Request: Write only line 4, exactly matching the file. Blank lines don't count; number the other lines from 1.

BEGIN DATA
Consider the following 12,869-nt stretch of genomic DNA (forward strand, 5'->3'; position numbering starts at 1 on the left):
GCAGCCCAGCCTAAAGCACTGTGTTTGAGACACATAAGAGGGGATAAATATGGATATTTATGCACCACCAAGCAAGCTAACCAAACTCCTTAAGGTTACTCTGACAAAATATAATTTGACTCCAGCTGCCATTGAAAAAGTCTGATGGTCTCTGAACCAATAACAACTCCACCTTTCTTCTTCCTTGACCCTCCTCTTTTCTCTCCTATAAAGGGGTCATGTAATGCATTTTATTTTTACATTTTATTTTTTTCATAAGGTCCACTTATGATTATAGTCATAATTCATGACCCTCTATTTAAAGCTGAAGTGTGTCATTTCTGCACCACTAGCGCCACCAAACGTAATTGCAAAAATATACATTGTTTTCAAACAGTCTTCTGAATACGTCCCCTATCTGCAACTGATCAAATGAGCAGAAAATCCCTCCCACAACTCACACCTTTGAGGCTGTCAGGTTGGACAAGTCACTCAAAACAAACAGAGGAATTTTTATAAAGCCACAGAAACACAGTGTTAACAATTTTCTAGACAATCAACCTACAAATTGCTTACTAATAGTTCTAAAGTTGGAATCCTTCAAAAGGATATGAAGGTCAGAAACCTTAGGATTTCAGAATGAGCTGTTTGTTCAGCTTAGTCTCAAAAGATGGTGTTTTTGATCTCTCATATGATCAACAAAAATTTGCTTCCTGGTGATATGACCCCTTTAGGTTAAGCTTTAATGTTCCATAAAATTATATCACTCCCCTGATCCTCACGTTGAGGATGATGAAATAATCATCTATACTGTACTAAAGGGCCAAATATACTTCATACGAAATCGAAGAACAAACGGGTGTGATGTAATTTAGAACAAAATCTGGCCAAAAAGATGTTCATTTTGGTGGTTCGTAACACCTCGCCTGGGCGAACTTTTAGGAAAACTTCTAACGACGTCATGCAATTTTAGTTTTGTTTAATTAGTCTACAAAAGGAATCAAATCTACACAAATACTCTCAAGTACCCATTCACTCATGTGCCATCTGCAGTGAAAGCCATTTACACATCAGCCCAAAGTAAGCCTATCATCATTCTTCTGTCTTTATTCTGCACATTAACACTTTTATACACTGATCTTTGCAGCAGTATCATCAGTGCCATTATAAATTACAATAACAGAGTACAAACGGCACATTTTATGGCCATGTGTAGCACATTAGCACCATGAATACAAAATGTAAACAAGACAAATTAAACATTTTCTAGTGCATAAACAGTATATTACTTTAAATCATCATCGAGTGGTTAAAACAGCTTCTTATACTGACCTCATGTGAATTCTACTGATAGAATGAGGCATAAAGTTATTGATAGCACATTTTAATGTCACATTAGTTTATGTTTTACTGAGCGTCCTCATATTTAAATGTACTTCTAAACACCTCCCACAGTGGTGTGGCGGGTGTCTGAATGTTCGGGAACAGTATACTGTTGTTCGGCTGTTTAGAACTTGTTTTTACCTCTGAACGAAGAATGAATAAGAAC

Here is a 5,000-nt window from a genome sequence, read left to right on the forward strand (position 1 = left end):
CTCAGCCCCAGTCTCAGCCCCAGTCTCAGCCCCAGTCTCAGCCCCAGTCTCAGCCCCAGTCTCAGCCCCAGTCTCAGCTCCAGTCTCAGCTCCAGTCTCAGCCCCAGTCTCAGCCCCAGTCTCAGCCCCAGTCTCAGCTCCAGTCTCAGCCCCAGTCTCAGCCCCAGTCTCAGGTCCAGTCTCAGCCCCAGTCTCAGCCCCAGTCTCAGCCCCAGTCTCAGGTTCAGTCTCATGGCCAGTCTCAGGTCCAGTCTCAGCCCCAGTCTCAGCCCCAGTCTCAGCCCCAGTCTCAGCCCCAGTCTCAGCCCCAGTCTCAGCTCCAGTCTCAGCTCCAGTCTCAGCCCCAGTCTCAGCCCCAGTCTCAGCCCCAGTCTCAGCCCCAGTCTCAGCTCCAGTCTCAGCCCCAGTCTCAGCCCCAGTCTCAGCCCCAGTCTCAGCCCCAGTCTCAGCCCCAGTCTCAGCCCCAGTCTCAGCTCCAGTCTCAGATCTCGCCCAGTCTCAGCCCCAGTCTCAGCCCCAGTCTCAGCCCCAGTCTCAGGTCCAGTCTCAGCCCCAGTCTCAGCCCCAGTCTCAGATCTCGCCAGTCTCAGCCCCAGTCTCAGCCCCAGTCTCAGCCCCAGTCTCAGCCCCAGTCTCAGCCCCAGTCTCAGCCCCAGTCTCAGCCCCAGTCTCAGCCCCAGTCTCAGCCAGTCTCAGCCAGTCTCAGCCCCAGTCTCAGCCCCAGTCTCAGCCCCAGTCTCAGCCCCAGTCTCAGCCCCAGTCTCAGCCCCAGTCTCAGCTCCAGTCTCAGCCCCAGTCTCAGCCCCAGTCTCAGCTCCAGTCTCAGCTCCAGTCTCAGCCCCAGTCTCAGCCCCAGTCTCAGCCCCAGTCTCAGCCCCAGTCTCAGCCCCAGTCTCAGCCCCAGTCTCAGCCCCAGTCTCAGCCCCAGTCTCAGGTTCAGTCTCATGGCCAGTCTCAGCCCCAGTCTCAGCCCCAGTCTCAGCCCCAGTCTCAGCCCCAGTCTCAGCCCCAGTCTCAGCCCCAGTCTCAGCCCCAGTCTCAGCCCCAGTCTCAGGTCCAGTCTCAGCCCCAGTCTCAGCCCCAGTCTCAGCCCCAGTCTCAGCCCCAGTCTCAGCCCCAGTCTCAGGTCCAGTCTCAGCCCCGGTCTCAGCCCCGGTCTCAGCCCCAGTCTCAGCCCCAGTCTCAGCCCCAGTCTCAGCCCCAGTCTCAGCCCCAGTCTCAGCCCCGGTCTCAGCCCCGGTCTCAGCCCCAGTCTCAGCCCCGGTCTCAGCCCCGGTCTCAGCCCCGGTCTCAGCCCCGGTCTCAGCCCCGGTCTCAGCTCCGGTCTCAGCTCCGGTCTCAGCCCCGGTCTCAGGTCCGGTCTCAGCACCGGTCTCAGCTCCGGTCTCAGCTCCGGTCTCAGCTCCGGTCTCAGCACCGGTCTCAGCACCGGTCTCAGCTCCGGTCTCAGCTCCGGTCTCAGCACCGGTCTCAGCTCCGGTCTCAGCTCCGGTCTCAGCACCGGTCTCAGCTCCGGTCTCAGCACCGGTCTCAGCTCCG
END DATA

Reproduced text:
CTCAGCCCCAGTCTCAGCCCCAGTCTCAGCCCCAGTCTCAGCCCCAGTCTCAGCCCCAGTCTCAGCCCCAGTCTCAGCTCCAGTCTCAGCTCCAGTCTCAGCCCCAGTCTCAGCCCCAGTCTCAGCCCCAGTCTCAGCTCCAGTCTCAGCCCCAGTCTCAGCCCCAGTCTCAGGTCCAGTCTCAGCCCCAGTCTCAGCCCCAGTCTCAGCCCCAGTCTCAGGTTCAGTCTCATGGCCAGTCTCAGGTCCAGTCTCAGCCCCAGTCTCAGCCCCAGTCTCAGCCCCAGTCTCAGCCCCAGTCTCAGCCCCAGTCTCAGCTCCAGTCTCAGCTCCAGTCTCAGCCCCAGTCTCAGCCCCAGTCTCAGCCCCAGTCTCAGCCCCAGTCTCAGCTCCAGTCTCAGCCCCAGTCTCAGCCCCAGTCTCAGCCCCAGTCTCAGCCCCAGTCTCAGCCCCAGTCTCAGCCCCAGTCTCAGCTCCAGTCTCAGATCTCGCCCAGTCTCAGCCCCAGTCTCAGCCCCAGTCTCAGCCCCAGTCTCAGGTCCAGTCTCAGCCCCAGTCTCAGCCCCAGTCTCAGATCTCGCCAGTCTCAGCCCCAGTCTCAGCCCCAGTCTCAGCCCCAGTCTCAGCCCCAGTCTCAGCCCCAGTCTCAGCCCCAGTCTCAGCCCCAGTCTCAGCCCCAGTCTCAGCCAGTCTCAGCCAGTCTCAGCCCCAGTCTCAGCCCCAGTCTCAGCCCCAGTCTCAGCCCCAGTCTCAGCCCCAGTCTCAGCCCCAGTCTCAGCTCCAGTCTCAGCCCCAGTCTCAGCCCCAGTCTCAGCTCCAGTCTCAGCTCCAGTCTCAGCCCCAGTCTCAGCCCCAGTCTCAGCCCCAGTCTCAGCCCCAGTCTCAGCCCCAGTCTCAGCCCCAGTCTCAGCCCCAGTCTCAGCCCCAGTCTCAGGTTCAGTCTCATGGCCAGTCTCAGCCCCAGTCTCAGCCCCAGTCTCAGCCCCAGTCTCAGCCCCAGTCTCAGCCCCAGTCTCAGCCCCAGTCTCAGCCCCAGTCTCAGCCCCAGTCTCAGGTCCAGTCTCAGCCCCAGTCTCAGCCCCAGTCTCAGCCCCAGTCTCAGCCCCAGTCTCAGCCCCAGTCTCAGGTCCAGTCTCAGCCCCGGTCTCAGCCCCGGTCTCAGCCCCAGTCTCAGCCCCAGTCTCAGCCCCAGTCTCAGCCCCAGTCTCAGCCCCAGTCTCAGCCCCGGTCTCAGCCCCGGTCTCAGCCCCAGTCTCAGCCCCGGTCTCAGCCCCGGTCTCAGCCCCGGTCTCAGCCCCGGTCTCAGCCCCGGTCTCAGCTCCGGTCTCAGCTCCGGTCTCAGCCCCGGTCTCAGGTCCGGTCTCAGCACCGGTCTCAGCTCCGGTCTCAGCTCCGGTCTCAGCTCCGGTCTCAGCACCGGTCTCAGCACCGGTCTCAGCTCCGGTCTCAGCTCCGGTCTCAGCACCGGTCTCAGCTCCGGTCTCAGCTCCGGTCTCAGCACCGGTCTCAGCTCCGGTCTCAGCACCGGTCTCAGCTCCG